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In the electron transfer system, it has been mentioned in prior questions that complexes I, III, and IV are proton pumps and that these pumps pump protons from the matrix into the intermembrane space.

My question.

  • However, where are the protons in the matrix supplied from?
  • In other words, where does the OH- generated when the protons are generated in the matrix disappear?
  • Why is it not biased to the alkaline side to the extreme even though the number of proton is decreasing rapidly due to being pumped out or used to dispose of surplus electrons?

In particular, it seems that the Protons in the matrix are used to dispose of surplus electrons in the electron transfer system by combining with externally introduced O2 to produce H2O, but this seems to result in too much OH-. I would like to know the fate of the excess alkali.

See also,
https://bio.libretexts.org/Courses/University_of_California_Davis/BIS_105%3A__Biomolecules_and_Metabolism_%28Murphy%29/Electron_Transport_System

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  • $\begingroup$ What "H2" are you referring to? Are you familiar with pH and dissociation of water into OH- and H+ (or H3O+)? $\endgroup$
    – Bryan Krause
    Sep 28, 2023 at 18:43
  • $\begingroup$ That typ. You're right, it's a proton. $\endgroup$ Sep 28, 2023 at 18:49
  • $\begingroup$ I know that there exists a chemical equilibrium in which the ionization product is constant. Both H+ and OH- should be produced in the process. And if the H+ produced is pumped out, the OH will be left behind. The protons may be used to dispose of the excess electrons, but in that case they will combine with externally introduced O2 instead of OH-. So there is even more OH- left over. In the process, it is likely that there will be more and more OH- only. $\endgroup$ Sep 28, 2023 at 18:53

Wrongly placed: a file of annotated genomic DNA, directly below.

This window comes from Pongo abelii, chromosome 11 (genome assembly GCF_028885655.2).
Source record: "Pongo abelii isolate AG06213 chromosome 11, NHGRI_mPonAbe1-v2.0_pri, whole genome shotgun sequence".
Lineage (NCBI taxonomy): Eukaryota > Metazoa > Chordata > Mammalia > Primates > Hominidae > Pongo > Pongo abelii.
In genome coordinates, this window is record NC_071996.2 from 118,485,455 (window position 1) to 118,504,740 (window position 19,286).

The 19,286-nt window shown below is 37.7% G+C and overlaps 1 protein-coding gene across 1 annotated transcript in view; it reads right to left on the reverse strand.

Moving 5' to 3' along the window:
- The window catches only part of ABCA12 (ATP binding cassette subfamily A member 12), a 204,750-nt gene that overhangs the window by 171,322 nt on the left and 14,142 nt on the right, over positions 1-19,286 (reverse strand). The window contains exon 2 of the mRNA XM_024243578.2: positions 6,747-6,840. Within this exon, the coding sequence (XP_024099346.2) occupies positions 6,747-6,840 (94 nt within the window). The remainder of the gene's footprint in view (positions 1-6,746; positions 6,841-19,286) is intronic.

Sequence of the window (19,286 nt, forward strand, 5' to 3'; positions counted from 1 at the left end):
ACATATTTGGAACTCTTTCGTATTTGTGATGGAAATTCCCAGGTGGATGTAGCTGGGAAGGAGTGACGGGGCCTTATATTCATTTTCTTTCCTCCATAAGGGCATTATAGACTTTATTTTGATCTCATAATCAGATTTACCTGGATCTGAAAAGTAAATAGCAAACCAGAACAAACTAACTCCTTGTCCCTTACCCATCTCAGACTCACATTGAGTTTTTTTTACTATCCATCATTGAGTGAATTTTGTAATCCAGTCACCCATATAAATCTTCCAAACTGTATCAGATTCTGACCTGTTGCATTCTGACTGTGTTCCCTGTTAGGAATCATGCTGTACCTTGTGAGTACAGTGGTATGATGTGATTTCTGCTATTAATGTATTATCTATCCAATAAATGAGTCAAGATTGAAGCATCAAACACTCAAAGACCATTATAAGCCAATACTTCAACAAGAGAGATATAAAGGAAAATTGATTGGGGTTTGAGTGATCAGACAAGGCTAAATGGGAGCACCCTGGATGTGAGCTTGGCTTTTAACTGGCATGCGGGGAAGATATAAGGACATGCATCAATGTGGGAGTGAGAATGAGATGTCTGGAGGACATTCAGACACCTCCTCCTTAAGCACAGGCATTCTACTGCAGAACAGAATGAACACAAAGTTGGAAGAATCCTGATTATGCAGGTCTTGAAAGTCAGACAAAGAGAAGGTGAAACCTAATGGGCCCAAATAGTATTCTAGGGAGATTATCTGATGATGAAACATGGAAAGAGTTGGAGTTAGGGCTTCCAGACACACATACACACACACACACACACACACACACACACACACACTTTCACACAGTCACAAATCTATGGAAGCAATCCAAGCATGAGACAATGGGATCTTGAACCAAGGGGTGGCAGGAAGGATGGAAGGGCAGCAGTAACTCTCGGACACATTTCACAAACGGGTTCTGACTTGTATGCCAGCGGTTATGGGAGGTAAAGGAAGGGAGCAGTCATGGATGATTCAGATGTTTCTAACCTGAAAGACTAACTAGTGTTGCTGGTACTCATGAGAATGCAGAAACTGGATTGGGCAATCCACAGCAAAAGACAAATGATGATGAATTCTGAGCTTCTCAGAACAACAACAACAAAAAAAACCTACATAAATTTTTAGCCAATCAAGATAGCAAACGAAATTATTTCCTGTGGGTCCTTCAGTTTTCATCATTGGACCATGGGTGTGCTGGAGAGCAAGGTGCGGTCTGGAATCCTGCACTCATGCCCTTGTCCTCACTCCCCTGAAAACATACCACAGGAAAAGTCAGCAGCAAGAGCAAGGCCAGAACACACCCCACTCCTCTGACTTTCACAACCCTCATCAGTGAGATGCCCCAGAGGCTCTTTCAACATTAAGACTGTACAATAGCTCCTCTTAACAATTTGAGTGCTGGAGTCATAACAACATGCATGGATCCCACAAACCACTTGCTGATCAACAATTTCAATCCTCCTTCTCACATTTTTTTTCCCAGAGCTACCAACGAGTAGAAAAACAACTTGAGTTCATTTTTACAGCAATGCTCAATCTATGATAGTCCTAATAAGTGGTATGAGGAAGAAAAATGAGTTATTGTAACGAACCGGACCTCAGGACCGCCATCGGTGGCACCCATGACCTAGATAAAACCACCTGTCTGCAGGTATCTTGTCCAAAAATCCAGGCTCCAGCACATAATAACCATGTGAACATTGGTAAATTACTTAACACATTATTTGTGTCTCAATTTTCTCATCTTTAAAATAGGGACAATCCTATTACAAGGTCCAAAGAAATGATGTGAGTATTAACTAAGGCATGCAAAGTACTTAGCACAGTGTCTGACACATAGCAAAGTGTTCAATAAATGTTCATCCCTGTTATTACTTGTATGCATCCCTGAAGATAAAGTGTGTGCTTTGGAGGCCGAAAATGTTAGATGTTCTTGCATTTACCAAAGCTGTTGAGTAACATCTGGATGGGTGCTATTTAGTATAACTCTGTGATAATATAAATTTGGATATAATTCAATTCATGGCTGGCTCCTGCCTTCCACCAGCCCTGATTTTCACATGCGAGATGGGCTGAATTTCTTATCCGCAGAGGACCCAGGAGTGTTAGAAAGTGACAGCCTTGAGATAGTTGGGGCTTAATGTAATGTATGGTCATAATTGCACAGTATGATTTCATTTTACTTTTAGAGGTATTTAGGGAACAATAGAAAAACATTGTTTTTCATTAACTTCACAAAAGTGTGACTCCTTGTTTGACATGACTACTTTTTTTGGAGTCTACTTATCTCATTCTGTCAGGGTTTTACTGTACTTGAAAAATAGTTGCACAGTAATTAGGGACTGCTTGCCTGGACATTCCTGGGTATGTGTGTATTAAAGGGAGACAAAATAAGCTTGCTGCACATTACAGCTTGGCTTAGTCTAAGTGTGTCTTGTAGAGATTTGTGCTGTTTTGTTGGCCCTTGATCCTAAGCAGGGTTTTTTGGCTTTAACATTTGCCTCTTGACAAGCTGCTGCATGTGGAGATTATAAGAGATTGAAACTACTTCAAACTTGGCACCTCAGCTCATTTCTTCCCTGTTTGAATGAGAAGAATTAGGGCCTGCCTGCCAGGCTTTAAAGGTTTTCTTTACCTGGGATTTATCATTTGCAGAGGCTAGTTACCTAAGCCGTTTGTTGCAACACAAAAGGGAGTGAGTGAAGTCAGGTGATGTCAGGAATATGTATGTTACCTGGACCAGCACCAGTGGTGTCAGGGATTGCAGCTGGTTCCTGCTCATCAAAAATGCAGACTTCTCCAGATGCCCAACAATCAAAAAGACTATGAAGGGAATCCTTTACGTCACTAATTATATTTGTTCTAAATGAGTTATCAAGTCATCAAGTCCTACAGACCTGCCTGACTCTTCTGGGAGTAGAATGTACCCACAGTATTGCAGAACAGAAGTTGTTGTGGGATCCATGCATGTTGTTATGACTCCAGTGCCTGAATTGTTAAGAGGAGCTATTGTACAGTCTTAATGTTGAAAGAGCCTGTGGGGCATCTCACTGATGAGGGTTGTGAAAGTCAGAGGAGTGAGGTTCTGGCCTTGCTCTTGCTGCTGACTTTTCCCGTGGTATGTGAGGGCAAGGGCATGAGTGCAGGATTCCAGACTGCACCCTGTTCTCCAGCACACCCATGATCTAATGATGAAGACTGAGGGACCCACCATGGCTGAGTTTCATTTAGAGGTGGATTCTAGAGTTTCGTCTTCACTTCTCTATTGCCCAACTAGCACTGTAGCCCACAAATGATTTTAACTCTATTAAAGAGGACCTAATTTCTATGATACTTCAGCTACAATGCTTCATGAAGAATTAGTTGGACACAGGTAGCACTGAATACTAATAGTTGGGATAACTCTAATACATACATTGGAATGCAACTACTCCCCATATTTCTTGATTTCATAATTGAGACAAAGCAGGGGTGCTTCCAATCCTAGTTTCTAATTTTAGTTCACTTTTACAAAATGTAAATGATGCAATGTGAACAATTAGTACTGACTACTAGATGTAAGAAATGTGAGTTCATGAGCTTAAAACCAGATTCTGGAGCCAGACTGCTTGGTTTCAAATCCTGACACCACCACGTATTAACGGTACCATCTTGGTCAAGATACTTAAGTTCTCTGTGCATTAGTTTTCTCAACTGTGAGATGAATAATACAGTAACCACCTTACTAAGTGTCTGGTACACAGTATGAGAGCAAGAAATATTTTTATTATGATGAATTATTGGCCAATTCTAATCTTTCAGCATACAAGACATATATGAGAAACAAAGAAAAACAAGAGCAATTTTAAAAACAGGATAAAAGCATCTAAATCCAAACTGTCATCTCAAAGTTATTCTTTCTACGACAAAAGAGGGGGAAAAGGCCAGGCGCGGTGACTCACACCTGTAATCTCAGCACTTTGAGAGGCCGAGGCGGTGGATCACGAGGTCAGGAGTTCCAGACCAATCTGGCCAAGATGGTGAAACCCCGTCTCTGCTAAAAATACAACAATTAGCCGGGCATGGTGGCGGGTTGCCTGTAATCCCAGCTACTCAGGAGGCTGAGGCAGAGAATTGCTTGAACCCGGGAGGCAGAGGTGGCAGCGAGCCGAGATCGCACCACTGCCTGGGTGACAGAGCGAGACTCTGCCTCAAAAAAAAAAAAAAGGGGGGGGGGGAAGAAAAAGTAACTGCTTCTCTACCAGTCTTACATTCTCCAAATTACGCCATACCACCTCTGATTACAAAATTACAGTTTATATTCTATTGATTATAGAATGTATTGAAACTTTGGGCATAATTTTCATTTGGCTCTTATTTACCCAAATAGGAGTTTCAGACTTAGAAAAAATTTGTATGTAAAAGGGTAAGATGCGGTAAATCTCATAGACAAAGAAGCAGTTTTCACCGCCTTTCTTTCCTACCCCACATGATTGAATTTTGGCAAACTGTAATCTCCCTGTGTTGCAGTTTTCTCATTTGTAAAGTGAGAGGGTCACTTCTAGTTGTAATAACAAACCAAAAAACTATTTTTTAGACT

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    $\begingroup$ I'm a bit unclear which part it is you're exactly trying to understand...is it that you're wondering where the "H+" comes from that combines with O2 to make H2O? Or are you wondering about the H+ pumped through the membrane? $\endgroup$
    – Bryan Krause
    Sep 28, 2023 at 18:56
  • $\begingroup$ Fate? Nothing. There is nothing in chemistry, thermodynamics or Nature that says a cellular compartment cannot have a particular non-neutral pH. It remains alkaline until the pH gradient is used to make ATP. $\endgroup$
    – David
    Sep 28, 2023 at 19:33

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